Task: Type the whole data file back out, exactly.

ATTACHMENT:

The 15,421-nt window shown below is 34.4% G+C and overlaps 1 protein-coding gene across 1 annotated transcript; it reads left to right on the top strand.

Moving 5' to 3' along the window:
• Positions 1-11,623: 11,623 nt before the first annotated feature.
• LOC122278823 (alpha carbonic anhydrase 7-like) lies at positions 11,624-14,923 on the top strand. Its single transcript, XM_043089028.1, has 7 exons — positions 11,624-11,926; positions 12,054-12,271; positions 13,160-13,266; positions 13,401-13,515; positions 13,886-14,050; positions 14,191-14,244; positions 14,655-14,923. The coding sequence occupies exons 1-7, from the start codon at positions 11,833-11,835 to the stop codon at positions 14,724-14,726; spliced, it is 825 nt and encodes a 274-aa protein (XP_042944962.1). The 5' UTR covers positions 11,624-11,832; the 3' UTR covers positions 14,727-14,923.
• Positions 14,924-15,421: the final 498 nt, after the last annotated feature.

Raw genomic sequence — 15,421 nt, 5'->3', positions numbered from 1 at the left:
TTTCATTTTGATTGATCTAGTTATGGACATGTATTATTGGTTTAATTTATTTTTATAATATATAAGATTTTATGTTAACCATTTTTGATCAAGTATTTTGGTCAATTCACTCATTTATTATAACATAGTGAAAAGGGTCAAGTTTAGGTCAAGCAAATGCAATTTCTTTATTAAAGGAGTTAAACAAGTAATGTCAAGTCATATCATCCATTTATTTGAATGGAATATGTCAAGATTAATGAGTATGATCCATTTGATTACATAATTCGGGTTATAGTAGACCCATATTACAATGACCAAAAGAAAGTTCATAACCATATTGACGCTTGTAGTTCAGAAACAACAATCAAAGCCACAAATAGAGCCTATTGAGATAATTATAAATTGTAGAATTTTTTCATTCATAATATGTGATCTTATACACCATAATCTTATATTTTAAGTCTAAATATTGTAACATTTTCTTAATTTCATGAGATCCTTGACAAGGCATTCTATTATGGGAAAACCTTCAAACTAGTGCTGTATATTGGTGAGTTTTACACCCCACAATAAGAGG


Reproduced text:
The 15,421-nt window shown below is 34.4% G+C and overlaps 1 protein-coding gene across 1 annotated transcript; it reads left to right on the top strand.

Moving 5' to 3' along the window:
• Positions 1-11,623: 11,623 nt before the first annotated feature.
• LOC122278823 (alpha carbonic anhydrase 7-like) lies at positions 11,624-14,923 on the top strand. Its single transcript, XM_043089028.1, has 7 exons — positions 11,624-11,926; positions 12,054-12,271; positions 13,160-13,266; positions 13,401-13,515; positions 13,886-14,050; positions 14,191-14,244; positions 14,655-14,923. The coding sequence occupies exons 1-7, from the start codon at positions 11,833-11,835 to the stop codon at positions 14,724-14,726; spliced, it is 825 nt and encodes a 274-aa protein (XP_042944962.1). The 5' UTR covers positions 11,624-11,832; the 3' UTR covers positions 14,727-14,923.
• Positions 14,924-15,421: the final 498 nt, after the last annotated feature.

Raw genomic sequence — 15,421 nt, 5'->3', positions numbered from 1 at the left:
TTTCATTTTGATTGATCTAGTTATGGACATGTATTATTGGTTTAATTTATTTTTATAATATATAAGATTTTATGTTAACCATTTTTGATCAAGTATTTTGGTCAATTCACTCATTTATTATAACATAGTGAAAAGGGTCAAGTTTAGGTCAAGCAAATGCAATTTCTTTATTAAAGGAGTTAAACAAGTAATGTCAAGTCATATCATCCATTTATTTGAATGGAATATGTCAAGATTAATGAGTATGATCCATTTGATTACATAATTCGGGTTATAGTAGACCCATATTACAATGACCAAAAGAAAGTTCATAACCATATTGACGCTTGTAGTTCAGAAACAACAATCAAAGCCACAAATAGAGCCTATTGAGATAATTATAAATTGTAGAATTTTTTCATTCATAATATGTGATCTTATACACCATAATCTTATATTTTAAGTCTAAATATTGTAACATTTTCTTAATTTCATGAGATCCTTGACAAGGCATTCTATTATGGGAAAACCTTCAAACTAGTGCTGTATATTGGTGAGTTTTACACCCCACAATAAGAGG